Fears of a hesitant US recovery have energized discussions over a new fiscal stimulus package in Congress, signaling a shift in political dynamics in Washington that could bring some relief to the global economy.
On Friday, Republicans and Democrats on Capitol Hill demonstrated their willingness to compromise on a plan to inject hundreds of billions of dollars – and possibly up to $ 1 billion – into the world’s largest economy with a agreement before the end of the year.
Negotiations on further relief measures had been stalled for months, with Congress Democrats pushing for a very big bill and Republicans resisting on the grounds that the recovery was self-sufficient and that limited government support was needed.
However, the sharp rise in coronavirus infections, hospitalizations and deaths has spurred the movement on Capitol Hill. The sense of urgency was reinforced by a weak employment report from November on Friday which showed slower job growth at a monthly rate of 245,000.
“This jobs report is a crying warning that a double-dip recession is imminent and must be a wake-up call to anyone who opposes genuine bipartisan emergency aid,” said Chuck Schumer, the most senior Senate Democrat.
Joe Biden, the president-elect, sought to stimulate talks in an address in Wilmington, Delaware, saying, “People are not looking for documents. They just need help.
Nancy Pelosi, the Democratic Speaker of the House of Representatives, rejected suggestions that her party had played badly in pushing for a bigger package, saying Mr. Biden’s election prompted them to discuss a plan bipartisan with a lower price.
“With a Democratic president committed to a scientific solution for this, with the idea that we will have a vaccine, it completely changes the situation,” she told reporters.
Other members of his caucus said a deal was overdue. “I wish something happened in the fall,” said Tim Ryan, a Democratic representative from Ohio. “Getting average people up until the end of the holiday season in view of public health [crisis] and what they have already experienced, for me shows you how broken the political system is.
Republicans have expressed more interest in reaching a deal in recent days. Mitch McConnell, Senate Majority Leader, said Thursday he was “encouraging to see some encouraging signs in the last few days” and that there was “a move in the right direction”.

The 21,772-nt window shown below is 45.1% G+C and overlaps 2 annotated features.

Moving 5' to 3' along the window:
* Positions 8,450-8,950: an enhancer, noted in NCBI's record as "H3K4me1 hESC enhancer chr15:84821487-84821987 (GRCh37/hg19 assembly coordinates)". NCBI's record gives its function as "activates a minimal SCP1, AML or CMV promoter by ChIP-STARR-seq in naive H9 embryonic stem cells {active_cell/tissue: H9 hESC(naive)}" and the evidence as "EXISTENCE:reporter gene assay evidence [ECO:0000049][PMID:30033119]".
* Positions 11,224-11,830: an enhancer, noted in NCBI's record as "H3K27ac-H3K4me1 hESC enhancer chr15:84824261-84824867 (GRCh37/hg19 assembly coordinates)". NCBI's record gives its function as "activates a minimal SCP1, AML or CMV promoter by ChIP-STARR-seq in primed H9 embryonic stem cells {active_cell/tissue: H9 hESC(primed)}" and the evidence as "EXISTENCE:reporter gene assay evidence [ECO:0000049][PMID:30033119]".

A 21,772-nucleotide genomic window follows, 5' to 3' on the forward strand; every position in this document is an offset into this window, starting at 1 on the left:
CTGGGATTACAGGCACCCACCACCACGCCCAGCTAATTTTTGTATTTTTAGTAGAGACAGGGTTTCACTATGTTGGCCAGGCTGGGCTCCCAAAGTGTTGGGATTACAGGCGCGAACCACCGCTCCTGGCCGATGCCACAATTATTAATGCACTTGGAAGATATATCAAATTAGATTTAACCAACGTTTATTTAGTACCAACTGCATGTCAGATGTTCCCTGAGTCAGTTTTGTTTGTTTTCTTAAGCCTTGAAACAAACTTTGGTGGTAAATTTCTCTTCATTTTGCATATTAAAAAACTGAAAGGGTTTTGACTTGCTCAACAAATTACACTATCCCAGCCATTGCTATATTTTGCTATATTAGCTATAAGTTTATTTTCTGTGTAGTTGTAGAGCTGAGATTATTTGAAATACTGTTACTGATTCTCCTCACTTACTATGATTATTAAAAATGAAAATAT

“The fire alarm is ringing on our economy and the only question is whether Congress will respond,” said Neil Bradley, vice president of policy at the US Chamber of Commerce. “The time has come for Congress to come up with a bipartisan bill.”
Both sides have indicated that the negotiations will be based on a $ 908 billion plan presented this week by a bipartisan group of senators, including Democrats Mark Warner of Virginia and Joe Manchin of West Virginia and Republicans Susan Collins of Maine and Mitt Romney of Utah.
The proposal included $ 288 billion in assistance for small businesses, $ 180 billion in unemployment benefits and $ 160 billion for cash-strapped state and local governments. It would also offer aid to sectors in difficulty, including $ 17 billion for the airline industry.
The movement towards a deal could weaken further, as there are significant sticking points. Republicans have long insisted on liability guarantees for companies so they can keep operating for pandemic, but Democrats see it as a threat to worker safety. Many Republicans are also skeptical of helping states and local governments, a key priority for Democrats.
Progressive Democrats such as Alexandria Ocasio-Cortez of New York have called for any bill to include a new round of direct payments to Americans, modeled on the $ 1,200 per person sent earlier this year, which means that Ms. Pelosi could face a backlash. from the left to any agreement. Left-wing senator from Vermont, Bernie Sanders, released a statement opposing the nascent compromise on Friday.
“Given the enormous economic desperation facing working families in this country today, I cannot support this proposal unless it is dramatically improved,” Sanders wrote on Twitter.
Josh Gottheimer, a Democratic representative from New Jersey who is helping draft the legislation, said a final deal was unlikely to include stimulus checks.
“This was one of the things for which, frankly, there was no strong support from some pockets in the negotiations,” he said. He said the bipartisan group would work on a new version of the legislation with the aim of passing a bill before many emergency stimulus packages run out on December 26.
Any deal will require the approval of outgoing President Donald Trump, unless there is a veto-proof majority. Speaking to reporters at the White House on Friday, Peter Navarro, Mr. Trump’s trade and manufacturing adviser, suggested the president was likely to support a deal.
“Capitol Hill needs to do its job now – they need to do it quickly. They have to stop fiddling around while Rome is on fire, ”Navarro said. “There’s a train wreck coming up, guys. Okay? And it’s your job to flip the switches so the trains don’t hit.